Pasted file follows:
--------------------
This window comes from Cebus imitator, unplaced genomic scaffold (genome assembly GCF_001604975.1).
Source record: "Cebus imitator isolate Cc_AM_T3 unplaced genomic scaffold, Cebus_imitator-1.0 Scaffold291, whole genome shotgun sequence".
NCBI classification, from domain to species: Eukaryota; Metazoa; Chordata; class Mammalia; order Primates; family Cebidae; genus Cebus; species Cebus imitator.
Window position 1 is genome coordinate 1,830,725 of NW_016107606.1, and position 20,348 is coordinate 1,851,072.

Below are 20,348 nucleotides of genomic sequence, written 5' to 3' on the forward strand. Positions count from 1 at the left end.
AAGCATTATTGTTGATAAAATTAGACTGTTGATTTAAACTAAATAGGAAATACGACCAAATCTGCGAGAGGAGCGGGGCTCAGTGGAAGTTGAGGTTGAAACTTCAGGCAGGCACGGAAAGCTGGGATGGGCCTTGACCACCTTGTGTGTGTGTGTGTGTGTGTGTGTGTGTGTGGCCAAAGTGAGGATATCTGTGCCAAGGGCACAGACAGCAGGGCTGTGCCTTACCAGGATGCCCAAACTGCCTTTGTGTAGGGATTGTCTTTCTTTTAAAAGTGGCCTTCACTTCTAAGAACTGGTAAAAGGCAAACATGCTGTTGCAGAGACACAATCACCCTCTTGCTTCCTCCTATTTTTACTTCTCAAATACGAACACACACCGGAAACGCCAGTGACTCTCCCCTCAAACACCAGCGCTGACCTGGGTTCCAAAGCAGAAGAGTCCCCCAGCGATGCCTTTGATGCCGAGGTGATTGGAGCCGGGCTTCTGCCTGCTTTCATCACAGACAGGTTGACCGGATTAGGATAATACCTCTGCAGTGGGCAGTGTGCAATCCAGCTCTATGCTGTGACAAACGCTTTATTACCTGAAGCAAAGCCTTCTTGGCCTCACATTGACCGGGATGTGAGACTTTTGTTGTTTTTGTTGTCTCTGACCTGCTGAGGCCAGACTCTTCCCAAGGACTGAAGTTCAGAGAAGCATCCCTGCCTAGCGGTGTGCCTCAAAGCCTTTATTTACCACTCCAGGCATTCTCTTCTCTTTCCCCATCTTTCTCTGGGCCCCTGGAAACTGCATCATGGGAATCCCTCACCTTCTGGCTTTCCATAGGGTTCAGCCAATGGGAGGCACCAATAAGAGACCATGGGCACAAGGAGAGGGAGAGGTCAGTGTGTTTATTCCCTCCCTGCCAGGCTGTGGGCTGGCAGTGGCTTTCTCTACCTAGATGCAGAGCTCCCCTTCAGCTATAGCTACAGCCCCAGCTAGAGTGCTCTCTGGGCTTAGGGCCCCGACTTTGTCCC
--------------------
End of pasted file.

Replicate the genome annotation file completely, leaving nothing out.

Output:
This window comes from Cebus imitator, unplaced genomic scaffold (genome assembly GCF_001604975.1).
Source record: "Cebus imitator isolate Cc_AM_T3 unplaced genomic scaffold, Cebus_imitator-1.0 Scaffold291, whole genome shotgun sequence".
NCBI classification, from domain to species: Eukaryota; Metazoa; Chordata; class Mammalia; order Primates; family Cebidae; genus Cebus; species Cebus imitator.
Window position 1 is genome coordinate 1,830,725 of NW_016107606.1, and position 20,348 is coordinate 1,851,072.

Below are 20,348 nucleotides of genomic sequence, written 5' to 3' on the forward strand. Positions count from 1 at the left end.
AAGCATTATTGTTGATAAAATTAGACTGTTGATTTAAACTAAATAGGAAATACGACCAAATCTGCGAGAGGAGCGGGGCTCAGTGGAAGTTGAGGTTGAAACTTCAGGCAGGCACGGAAAGCTGGGATGGGCCTTGACCACCTTGTGTGTGTGTGTGTGTGTGTGTGTGTGTGTGGCCAAAGTGAGGATATCTGTGCCAAGGGCACAGACAGCAGGGCTGTGCCTTACCAGGATGCCCAAACTGCCTTTGTGTAGGGATTGTCTTTCTTTTAAAAGTGGCCTTCACTTCTAAGAACTGGTAAAAGGCAAACATGCTGTTGCAGAGACACAATCACCCTCTTGCTTCCTCCTATTTTTACTTCTCAAATACGAACACACACCGGAAACGCCAGTGACTCTCCCCTCAAACACCAGCGCTGACCTGGGTTCCAAAGCAGAAGAGTCCCCCAGCGATGCCTTTGATGCCGAGGTGATTGGAGCCGGGCTTCTGCCTGCTTTCATCACAGACAGGTTGACCGGATTAGGATAATACCTCTGCAGTGGGCAGTGTGCAATCCAGCTCTATGCTGTGACAAACGCTTTATTACCTGAAGCAAAGCCTTCTTGGCCTCACATTGACCGGGATGTGAGACTTTTGTTGTTTTTGTTGTCTCTGACCTGCTGAGGCCAGACTCTTCCCAAGGACTGAAGTTCAGAGAAGCATCCCTGCCTAGCGGTGTGCCTCAAAGCCTTTATTTACCACTCCAGGCATTCTCTTCTCTTTCCCCATCTTTCTCTGGGCCCCTGGAAACTGCATCATGGGAATCCCTCACCTTCTGGCTTTCCATAGGGTTCAGCCAATGGGAGGCACCAATAAGAGACCATGGGCACAAGGAGAGGGAGAGGTCAGTGTGTTTATTCCCTCCCTGCCAGGCTGTGGGCTGGCAGTGGCTTTCTCTACCTAGATGCAGAGCTCCCCTTCAGCTATAGCTACAGCCCCAGCTAGAGTGCTCTCTGGGCTTAGGGCCCCGACTTTGTCCC